1. You should meet with an advisor ASAP.


The earlier you can meet with an advisor and start preparing for law school, the better. You can read all the articles and blog posts you want, but nothing will give you more insight than meeting with a professional at your school. Here at BU, the recommendation is to meet with a pre-law advisor at least once a semester. However, if you know you want to go to law school, you can meet with one as often as you like to discuss your questions and preparations for the future! Meeting with a prelaw advisor will really help you establish a timeline for your law school success and stay on top of all those pressing deadlines. Plus, at a big school like BU with hundreds of advisors, it really helps to have a go-to person for all your academic needs!


2. Get involved in any way you can.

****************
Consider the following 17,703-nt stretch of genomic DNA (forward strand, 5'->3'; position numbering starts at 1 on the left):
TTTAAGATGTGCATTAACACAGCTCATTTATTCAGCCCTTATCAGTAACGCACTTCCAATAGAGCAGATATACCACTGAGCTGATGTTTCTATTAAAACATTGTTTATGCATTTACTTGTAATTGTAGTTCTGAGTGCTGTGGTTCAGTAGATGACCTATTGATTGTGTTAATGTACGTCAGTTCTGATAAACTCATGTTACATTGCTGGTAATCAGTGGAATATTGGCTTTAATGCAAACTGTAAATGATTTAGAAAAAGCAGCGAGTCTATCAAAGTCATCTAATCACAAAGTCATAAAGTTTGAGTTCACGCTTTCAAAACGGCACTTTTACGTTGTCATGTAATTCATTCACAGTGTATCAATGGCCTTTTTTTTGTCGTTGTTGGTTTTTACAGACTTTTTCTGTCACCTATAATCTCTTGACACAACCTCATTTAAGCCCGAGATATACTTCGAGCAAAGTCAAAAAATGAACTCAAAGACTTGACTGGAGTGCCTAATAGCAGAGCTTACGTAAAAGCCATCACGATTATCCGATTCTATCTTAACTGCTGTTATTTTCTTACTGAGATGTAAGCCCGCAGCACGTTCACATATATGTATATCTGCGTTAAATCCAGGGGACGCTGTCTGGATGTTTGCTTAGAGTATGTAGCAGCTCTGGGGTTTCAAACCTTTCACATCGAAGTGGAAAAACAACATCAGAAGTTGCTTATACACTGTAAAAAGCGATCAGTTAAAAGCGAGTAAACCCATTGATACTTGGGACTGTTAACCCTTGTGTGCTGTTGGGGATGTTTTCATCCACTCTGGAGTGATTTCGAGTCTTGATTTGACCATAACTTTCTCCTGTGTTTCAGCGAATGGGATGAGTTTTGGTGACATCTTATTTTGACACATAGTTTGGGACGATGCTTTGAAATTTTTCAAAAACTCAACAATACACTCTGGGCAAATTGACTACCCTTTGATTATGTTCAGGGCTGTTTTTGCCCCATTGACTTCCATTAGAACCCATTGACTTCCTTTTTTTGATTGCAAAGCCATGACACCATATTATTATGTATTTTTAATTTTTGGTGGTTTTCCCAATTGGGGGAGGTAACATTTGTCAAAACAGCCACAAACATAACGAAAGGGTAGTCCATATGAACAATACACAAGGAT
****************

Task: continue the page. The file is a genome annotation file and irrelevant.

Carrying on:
Simply getting involved on or off-campus throughout your undergrad experience can really boost your resume - and your chances of getting into a good law school! Even if your extracurricular resume doesn't look like that of the "typical" law student, there's value in simply stepping outside your comfort zone, dedicating yourself to an organization and getting involved in the college community. For example, I worried my sorority might make me seem unprofessional, but in reality, getting involved with philanthropic and leadership roles is a great way to make yourself stand out to a law school admissions board! That being said, nothing will better prepare you for a career in law than joining a pre-law organization on-campus. These organizations often host events and speakers that will teach you wonders about what a career in law is really like. Plus, at my school at least, the events only happen a few times throughout the semester, so getting involved isn't a huge time commitment!